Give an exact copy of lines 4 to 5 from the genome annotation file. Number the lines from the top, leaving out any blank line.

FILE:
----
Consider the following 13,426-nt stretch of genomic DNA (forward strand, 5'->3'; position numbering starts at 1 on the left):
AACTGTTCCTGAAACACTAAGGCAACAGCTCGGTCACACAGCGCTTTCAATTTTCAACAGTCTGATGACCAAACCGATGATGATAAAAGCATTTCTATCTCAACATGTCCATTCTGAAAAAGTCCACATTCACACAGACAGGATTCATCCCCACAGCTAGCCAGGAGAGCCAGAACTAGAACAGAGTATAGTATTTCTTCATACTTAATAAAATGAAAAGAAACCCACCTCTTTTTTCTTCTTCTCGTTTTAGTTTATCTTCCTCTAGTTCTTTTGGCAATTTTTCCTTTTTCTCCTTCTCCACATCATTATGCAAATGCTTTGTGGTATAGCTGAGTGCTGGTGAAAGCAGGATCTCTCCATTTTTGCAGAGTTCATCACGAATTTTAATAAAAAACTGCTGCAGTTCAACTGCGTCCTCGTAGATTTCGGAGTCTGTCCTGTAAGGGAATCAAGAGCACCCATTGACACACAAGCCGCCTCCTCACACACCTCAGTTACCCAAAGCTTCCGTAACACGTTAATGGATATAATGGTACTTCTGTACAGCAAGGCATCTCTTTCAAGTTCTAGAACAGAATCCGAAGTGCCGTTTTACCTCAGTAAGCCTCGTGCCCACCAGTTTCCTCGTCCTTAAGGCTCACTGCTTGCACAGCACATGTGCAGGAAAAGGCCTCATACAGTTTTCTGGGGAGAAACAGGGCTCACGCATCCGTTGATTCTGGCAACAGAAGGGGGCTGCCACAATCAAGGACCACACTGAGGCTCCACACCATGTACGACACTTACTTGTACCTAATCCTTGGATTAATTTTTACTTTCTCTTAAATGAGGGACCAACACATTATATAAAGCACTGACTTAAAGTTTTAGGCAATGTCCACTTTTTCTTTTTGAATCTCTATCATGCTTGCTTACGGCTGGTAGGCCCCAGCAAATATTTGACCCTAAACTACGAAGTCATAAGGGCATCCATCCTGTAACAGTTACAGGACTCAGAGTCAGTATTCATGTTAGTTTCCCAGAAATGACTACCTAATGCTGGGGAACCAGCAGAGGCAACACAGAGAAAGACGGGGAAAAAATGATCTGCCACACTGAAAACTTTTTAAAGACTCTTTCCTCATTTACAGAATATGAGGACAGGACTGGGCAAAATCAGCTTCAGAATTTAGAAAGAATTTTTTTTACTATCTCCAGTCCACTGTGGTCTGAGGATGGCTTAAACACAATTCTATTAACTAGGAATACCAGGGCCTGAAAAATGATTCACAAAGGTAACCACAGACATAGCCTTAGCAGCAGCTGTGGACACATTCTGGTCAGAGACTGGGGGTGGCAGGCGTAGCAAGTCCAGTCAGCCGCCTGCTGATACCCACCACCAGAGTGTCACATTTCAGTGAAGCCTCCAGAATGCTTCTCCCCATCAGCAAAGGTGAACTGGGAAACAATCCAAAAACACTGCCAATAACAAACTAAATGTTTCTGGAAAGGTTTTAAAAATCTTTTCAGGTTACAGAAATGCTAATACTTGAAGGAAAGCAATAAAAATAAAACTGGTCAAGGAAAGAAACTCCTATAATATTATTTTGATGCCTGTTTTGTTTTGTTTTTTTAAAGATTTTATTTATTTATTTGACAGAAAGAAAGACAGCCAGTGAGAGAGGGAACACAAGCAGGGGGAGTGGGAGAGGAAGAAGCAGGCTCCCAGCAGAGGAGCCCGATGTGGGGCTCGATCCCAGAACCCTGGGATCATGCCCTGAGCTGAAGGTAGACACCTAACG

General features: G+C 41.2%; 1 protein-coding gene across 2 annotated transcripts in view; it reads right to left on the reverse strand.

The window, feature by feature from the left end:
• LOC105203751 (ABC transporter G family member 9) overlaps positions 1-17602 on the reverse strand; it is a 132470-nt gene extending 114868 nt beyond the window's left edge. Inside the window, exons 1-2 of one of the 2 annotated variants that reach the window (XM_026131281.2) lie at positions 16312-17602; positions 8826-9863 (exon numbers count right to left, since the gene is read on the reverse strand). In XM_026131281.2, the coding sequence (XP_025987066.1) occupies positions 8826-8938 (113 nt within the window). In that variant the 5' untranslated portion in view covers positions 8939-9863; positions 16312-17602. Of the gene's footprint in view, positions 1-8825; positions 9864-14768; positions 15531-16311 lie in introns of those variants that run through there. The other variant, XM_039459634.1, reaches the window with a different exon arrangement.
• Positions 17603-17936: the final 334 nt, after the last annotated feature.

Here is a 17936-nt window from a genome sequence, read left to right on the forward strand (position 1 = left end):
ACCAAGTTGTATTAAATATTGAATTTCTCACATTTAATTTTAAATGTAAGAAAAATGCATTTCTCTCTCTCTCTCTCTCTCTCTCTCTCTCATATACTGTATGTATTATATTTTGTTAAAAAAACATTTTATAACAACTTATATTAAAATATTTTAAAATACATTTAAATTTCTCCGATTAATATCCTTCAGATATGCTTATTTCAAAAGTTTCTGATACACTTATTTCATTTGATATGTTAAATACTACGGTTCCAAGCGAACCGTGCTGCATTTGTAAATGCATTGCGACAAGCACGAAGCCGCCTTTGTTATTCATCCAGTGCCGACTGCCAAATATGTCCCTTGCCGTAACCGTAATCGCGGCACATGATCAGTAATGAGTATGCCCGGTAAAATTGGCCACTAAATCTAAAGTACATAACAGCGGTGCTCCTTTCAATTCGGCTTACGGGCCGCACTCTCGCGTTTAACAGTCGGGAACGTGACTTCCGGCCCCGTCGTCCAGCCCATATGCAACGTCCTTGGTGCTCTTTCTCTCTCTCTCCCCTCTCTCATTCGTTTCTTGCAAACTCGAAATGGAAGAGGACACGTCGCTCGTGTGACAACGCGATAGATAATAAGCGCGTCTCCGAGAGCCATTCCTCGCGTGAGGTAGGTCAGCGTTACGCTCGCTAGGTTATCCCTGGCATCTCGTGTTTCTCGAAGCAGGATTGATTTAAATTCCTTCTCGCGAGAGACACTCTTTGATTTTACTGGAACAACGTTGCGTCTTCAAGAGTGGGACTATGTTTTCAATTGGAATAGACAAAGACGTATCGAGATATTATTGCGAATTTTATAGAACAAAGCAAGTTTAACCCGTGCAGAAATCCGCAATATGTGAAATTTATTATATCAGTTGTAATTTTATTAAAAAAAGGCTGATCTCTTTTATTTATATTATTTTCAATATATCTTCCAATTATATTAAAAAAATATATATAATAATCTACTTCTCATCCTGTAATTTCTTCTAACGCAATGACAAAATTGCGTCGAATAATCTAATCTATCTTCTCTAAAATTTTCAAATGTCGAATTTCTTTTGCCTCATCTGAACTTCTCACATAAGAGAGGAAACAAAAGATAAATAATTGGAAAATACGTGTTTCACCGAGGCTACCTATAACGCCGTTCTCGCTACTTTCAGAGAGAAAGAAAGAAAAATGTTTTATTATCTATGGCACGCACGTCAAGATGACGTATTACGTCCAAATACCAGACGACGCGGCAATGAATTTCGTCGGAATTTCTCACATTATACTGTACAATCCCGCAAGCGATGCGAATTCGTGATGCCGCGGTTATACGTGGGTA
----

The window, feature by feature from the left end:
• LOC105203751 (ABC transporter G family member 9) overlaps positions 1-17602 on the reverse strand; it is a 132470-nt gene extending 114868 nt beyond the window's left edge. Inside the window, exons 1-2 of one of the 2 annotated variants that reach the window (XM_026131281.2) lie at positions 16312-17602; positions 8826-9863 (exon numbers count right to left, since the gene is read on the reverse strand). In XM_026131281.2, the coding sequence (XP_025987066.1) occupies positions 8826-8938 (113 nt within the window). In that variant the 5' untranslated portion in view covers positions 8939-9863; positions 16312-17602. Of the gene's footprint in view, positions 1-8825; positions 9864-14768; positions 15531-16311 lie in introns of those variants that run through there. The other variant, XM_039459634.1, reaches the window with a different exon arrangement.